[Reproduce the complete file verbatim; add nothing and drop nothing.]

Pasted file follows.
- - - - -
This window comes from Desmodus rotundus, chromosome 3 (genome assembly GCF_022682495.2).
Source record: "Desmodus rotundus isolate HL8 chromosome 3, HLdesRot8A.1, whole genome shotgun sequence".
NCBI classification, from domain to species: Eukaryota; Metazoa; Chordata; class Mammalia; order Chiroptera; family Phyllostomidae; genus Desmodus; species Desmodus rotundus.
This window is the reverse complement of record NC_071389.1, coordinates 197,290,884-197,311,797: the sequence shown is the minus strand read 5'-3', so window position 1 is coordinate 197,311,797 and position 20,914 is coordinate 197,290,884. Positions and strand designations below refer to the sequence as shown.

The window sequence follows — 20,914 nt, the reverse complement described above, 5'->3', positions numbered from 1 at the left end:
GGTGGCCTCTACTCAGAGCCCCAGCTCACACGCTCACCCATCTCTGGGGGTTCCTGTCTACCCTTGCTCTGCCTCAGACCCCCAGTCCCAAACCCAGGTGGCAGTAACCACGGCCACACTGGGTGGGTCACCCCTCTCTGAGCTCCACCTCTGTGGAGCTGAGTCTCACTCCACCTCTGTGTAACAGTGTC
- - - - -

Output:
This window comes from Desmodus rotundus, chromosome 3 (genome assembly GCF_022682495.2).
Source record: "Desmodus rotundus isolate HL8 chromosome 3, HLdesRot8A.1, whole genome shotgun sequence".
NCBI classification, from domain to species: Eukaryota; Metazoa; Chordata; class Mammalia; order Chiroptera; family Phyllostomidae; genus Desmodus; species Desmodus rotundus.
This window is the reverse complement of record NC_071389.1, coordinates 197,290,884-197,311,797: the sequence shown is the minus strand read 5'-3', so window position 1 is coordinate 197,311,797 and position 20,914 is coordinate 197,290,884. Positions and strand designations below refer to the sequence as shown.

The window sequence follows — 20,914 nt, the reverse complement described above, 5'->3', positions numbered from 1 at the left end:
GGTGGCCTCTACTCAGAGCCCCAGCTCACACGCTCACCCATCTCTGGGGGTTCCTGTCTACCCTTGCTCTGCCTCAGACCCCCAGTCCCAAACCCAGGTGGCAGTAACCACGGCCACACTGGGTGGGTCACCCCTCTCTGAGCTCCACCTCTGTGGAGCTGAGTCTCACTCCACCTCTGTGTAACAGTGTC